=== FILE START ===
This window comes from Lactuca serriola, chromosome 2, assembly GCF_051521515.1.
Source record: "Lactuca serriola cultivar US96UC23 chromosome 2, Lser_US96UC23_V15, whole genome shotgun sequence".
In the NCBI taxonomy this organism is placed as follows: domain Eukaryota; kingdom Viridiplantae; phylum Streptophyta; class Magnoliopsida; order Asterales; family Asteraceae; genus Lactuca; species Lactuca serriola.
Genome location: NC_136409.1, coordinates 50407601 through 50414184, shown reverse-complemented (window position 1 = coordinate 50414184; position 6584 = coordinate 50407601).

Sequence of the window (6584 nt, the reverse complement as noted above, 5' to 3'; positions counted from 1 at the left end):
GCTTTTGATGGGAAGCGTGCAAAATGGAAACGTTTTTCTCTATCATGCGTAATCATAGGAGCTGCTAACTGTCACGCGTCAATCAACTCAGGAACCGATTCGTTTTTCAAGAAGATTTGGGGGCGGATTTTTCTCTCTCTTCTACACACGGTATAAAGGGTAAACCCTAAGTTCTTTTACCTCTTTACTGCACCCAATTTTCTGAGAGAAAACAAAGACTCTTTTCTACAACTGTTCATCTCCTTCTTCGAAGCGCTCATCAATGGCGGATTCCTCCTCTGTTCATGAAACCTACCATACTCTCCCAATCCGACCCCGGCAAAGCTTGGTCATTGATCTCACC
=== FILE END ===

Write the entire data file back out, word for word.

This window comes from Lactuca serriola, chromosome 2, assembly GCF_051521515.1.
Source record: "Lactuca serriola cultivar US96UC23 chromosome 2, Lser_US96UC23_V15, whole genome shotgun sequence".
In the NCBI taxonomy this organism is placed as follows: domain Eukaryota; kingdom Viridiplantae; phylum Streptophyta; class Magnoliopsida; order Asterales; family Asteraceae; genus Lactuca; species Lactuca serriola.
Genome location: NC_136409.1, coordinates 50407601 through 50414184, shown reverse-complemented (window position 1 = coordinate 50414184; position 6584 = coordinate 50407601).

Sequence of the window (6584 nt, the reverse complement as noted above, 5' to 3'; positions counted from 1 at the left end):
GCTTTTGATGGGAAGCGTGCAAAATGGAAACGTTTTTCTCTATCATGCGTAATCATAGGAGCTGCTAACTGTCACGCGTCAATCAACTCAGGAACCGATTCGTTTTTCAAGAAGATTTGGGGGCGGATTTTTCTCTCTCTTCTACACACGGTATAAAGGGTAAACCCTAAGTTCTTTTACCTCTTTACTGCACCCAATTTTCTGAGAGAAAACAAAGACTCTTTTCTACAACTGTTCATCTCCTTCTTCGAAGCGCTCATCAATGGCGGATTCCTCCTCTGTTCATGAAACCTACCATACTCTCCCAATCCGACCCCGGCAAAGCTTGGTCATTGATCTCACC